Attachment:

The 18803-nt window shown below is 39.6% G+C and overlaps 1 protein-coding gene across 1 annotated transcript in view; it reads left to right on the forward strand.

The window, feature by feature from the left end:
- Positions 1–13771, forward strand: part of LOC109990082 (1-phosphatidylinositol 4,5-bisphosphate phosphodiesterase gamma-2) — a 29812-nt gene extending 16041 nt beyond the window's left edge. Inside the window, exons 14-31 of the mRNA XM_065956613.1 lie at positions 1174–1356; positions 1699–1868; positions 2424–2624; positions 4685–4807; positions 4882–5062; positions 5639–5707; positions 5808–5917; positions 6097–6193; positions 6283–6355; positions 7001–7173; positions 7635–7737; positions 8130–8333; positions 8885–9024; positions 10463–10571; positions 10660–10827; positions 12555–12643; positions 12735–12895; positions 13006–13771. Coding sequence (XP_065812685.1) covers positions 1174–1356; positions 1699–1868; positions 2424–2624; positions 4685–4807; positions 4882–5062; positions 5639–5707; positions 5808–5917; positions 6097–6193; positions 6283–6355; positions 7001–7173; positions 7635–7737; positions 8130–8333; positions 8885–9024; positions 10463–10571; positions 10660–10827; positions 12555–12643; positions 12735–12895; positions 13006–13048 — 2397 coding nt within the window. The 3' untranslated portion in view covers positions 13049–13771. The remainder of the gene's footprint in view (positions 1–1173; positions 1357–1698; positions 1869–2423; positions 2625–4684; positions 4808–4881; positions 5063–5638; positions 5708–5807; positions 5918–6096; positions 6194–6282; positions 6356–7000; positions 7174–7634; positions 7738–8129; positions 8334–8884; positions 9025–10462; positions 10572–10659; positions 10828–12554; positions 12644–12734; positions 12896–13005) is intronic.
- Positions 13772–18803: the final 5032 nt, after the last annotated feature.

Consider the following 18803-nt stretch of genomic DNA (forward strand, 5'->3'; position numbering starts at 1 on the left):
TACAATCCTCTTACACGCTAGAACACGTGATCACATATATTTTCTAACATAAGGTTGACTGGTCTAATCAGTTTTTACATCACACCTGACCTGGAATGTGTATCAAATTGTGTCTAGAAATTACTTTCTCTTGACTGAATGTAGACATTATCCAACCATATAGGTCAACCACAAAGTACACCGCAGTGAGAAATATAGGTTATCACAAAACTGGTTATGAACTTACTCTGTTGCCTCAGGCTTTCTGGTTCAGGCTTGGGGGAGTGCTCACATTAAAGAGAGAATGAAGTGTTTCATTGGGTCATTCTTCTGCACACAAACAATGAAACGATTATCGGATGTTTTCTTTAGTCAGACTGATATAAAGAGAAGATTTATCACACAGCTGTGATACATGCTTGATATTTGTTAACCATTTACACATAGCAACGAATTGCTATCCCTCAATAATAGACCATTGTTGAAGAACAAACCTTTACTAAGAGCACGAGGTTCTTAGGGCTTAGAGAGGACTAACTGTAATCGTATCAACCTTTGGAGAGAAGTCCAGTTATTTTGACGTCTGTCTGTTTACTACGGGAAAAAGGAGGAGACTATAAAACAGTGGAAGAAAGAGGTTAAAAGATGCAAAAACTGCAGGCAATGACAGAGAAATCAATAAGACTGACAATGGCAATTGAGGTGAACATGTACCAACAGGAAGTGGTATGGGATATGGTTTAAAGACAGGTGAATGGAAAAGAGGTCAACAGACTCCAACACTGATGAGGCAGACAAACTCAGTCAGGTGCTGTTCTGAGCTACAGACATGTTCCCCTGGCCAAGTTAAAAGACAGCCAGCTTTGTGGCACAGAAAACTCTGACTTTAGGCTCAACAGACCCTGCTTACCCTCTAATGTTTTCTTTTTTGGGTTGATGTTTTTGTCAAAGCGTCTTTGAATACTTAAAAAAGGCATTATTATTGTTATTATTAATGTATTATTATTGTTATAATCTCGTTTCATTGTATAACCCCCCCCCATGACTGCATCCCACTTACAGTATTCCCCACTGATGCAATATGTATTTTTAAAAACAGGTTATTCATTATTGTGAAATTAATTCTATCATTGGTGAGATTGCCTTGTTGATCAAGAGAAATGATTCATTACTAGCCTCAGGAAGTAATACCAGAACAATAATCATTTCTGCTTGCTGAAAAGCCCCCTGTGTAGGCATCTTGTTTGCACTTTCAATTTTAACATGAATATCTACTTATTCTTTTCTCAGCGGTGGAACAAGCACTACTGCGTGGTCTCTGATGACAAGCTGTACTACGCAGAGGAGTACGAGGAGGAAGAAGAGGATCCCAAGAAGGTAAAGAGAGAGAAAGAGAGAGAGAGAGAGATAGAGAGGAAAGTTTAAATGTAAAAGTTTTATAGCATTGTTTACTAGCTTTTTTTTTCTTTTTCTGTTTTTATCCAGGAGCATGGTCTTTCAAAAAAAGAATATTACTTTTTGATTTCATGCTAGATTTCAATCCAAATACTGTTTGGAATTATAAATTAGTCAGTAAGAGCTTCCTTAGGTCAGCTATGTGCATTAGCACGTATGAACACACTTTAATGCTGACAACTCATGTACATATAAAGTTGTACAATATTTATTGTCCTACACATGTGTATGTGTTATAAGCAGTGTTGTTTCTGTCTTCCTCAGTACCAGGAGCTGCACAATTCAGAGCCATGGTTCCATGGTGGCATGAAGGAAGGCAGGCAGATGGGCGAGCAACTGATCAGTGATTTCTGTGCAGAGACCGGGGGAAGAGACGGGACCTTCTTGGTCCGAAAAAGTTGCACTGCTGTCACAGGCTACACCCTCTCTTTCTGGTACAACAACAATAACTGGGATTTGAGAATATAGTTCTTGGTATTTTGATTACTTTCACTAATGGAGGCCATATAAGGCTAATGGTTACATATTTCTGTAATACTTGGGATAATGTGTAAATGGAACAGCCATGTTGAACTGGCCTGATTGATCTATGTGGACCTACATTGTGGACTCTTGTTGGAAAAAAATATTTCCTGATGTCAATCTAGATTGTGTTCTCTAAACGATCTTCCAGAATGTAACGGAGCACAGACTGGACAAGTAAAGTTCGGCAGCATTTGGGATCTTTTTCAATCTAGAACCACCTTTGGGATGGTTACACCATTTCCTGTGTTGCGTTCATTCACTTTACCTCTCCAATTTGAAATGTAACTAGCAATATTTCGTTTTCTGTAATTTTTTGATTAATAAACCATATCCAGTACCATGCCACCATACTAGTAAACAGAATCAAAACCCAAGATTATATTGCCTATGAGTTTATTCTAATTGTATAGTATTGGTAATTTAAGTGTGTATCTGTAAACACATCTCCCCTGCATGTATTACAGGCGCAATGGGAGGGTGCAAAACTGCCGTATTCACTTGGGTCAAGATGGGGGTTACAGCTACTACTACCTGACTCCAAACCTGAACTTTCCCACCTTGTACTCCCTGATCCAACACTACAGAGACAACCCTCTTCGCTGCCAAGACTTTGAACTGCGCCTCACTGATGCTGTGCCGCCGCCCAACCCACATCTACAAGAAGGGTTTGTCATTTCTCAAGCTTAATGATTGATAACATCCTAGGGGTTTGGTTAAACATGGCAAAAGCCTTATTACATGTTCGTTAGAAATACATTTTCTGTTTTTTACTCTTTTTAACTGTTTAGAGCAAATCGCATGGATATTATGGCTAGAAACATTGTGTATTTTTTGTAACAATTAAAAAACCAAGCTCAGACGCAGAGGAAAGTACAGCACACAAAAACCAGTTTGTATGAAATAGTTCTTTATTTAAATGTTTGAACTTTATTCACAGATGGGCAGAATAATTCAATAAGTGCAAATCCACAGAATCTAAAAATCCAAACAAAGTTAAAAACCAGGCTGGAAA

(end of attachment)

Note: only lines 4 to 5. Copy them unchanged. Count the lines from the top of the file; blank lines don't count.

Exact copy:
- Positions 13772–18803: the final 5032 nt, after the last annotated feature.

Consider the following 18803-nt stretch of genomic DNA (forward strand, 5'->3'; position numbering starts at 1 on the left):